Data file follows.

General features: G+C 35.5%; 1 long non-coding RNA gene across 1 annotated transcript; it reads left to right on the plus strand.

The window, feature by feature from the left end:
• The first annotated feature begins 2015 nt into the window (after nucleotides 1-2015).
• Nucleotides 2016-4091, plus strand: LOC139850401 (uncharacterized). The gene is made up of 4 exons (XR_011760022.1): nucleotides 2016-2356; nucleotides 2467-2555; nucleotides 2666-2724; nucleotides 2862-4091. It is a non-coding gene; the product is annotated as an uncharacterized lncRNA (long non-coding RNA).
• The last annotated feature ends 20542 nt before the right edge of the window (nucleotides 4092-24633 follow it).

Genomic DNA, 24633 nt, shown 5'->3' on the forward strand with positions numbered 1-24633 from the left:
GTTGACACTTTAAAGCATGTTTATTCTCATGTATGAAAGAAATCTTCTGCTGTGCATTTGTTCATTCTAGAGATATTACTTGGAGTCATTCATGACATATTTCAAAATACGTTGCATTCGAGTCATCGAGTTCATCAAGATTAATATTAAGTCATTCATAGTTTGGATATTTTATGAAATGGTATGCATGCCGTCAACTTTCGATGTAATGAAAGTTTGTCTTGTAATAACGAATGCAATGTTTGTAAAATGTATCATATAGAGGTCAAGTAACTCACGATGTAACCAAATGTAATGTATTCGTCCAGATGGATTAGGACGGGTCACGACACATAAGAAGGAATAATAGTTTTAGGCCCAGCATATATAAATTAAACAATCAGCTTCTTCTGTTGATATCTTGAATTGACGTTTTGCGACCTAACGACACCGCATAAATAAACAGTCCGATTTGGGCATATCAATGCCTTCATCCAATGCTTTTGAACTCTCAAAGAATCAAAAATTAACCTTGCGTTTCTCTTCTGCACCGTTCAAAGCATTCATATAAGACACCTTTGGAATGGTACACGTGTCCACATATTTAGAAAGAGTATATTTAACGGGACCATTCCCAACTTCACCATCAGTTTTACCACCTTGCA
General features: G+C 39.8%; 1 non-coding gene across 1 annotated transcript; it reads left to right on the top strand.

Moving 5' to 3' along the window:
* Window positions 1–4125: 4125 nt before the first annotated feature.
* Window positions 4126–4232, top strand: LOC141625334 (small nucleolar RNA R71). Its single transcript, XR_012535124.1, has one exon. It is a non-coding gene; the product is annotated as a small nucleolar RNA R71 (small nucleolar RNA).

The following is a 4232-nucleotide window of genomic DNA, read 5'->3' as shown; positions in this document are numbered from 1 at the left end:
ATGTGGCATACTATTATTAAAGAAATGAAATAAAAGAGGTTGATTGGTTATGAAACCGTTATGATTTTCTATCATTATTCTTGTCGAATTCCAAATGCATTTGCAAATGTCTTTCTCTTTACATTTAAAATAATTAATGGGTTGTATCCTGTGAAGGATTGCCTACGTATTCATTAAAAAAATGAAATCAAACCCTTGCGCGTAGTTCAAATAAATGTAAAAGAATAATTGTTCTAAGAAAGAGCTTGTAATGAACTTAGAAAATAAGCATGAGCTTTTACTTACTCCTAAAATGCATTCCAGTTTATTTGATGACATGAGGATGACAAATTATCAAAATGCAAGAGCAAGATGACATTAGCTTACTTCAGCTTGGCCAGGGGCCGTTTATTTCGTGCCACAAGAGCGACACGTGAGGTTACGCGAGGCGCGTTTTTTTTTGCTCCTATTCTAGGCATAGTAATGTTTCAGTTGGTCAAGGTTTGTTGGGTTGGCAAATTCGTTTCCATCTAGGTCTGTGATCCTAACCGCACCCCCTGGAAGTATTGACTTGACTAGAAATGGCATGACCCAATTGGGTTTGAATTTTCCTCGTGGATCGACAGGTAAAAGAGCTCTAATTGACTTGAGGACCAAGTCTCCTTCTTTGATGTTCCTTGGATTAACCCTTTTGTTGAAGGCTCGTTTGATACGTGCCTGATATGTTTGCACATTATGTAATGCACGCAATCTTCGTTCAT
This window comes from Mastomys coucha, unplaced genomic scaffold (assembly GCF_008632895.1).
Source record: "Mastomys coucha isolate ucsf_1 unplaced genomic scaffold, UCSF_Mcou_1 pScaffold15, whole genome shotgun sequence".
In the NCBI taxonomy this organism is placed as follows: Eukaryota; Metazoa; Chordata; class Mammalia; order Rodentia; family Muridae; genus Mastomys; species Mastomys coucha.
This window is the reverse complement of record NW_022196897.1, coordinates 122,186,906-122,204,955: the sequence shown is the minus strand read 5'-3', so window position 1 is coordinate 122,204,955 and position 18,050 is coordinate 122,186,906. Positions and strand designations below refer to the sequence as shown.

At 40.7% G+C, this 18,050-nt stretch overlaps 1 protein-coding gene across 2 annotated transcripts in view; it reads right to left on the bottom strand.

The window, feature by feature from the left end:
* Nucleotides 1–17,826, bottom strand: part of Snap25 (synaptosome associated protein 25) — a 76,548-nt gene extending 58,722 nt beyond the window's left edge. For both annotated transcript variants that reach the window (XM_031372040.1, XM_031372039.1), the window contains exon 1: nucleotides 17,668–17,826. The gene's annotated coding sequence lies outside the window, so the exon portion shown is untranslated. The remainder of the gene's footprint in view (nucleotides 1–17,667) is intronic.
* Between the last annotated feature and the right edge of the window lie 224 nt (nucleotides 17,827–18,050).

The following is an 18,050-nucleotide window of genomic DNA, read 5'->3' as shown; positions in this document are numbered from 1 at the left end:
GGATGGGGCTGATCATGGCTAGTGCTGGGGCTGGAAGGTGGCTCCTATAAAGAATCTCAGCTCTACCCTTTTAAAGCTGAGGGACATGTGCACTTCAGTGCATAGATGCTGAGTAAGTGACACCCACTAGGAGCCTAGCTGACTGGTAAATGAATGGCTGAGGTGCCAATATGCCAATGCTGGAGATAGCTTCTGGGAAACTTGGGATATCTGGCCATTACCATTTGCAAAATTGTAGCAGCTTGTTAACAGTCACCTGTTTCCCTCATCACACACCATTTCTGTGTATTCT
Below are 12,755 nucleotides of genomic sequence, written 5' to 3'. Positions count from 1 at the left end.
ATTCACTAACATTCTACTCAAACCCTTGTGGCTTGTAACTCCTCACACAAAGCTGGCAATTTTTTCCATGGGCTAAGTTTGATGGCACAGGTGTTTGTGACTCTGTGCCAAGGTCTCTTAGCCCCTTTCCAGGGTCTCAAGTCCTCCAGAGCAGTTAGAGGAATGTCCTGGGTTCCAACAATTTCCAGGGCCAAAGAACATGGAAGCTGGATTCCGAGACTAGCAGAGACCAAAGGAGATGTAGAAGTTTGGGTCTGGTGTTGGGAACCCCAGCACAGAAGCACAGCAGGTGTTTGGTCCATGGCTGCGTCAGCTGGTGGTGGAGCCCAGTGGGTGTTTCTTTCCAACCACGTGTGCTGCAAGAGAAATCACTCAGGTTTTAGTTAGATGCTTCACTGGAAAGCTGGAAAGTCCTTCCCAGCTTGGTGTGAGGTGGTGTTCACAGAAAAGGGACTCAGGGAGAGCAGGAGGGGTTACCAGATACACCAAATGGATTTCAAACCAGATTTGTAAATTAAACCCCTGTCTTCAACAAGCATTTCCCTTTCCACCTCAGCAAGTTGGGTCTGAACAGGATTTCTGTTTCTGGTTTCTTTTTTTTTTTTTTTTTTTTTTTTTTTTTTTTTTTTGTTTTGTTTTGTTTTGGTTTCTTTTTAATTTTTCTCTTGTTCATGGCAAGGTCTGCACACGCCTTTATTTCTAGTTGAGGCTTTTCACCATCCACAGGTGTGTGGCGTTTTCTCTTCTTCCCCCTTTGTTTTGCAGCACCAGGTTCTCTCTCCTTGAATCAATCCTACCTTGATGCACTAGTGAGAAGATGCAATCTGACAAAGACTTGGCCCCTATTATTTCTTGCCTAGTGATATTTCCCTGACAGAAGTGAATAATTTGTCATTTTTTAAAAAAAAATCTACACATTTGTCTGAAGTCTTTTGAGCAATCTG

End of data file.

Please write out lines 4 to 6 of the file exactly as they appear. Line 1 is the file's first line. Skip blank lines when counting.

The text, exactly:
• Nucleotides 2016-4091, plus strand: LOC139850401 (uncharacterized). The gene is made up of 4 exons (XR_011760022.1): nucleotides 2016-2356; nucleotides 2467-2555; nucleotides 2666-2724; nucleotides 2862-4091. It is a non-coding gene; the product is annotated as an uncharacterized lncRNA (long non-coding RNA).
• The last annotated feature ends 20542 nt before the right edge of the window (nucleotides 4092-24633 follow it).

Genomic DNA, 24633 nt, shown 5'->3' on the forward strand with positions numbered 1-24633 from the left: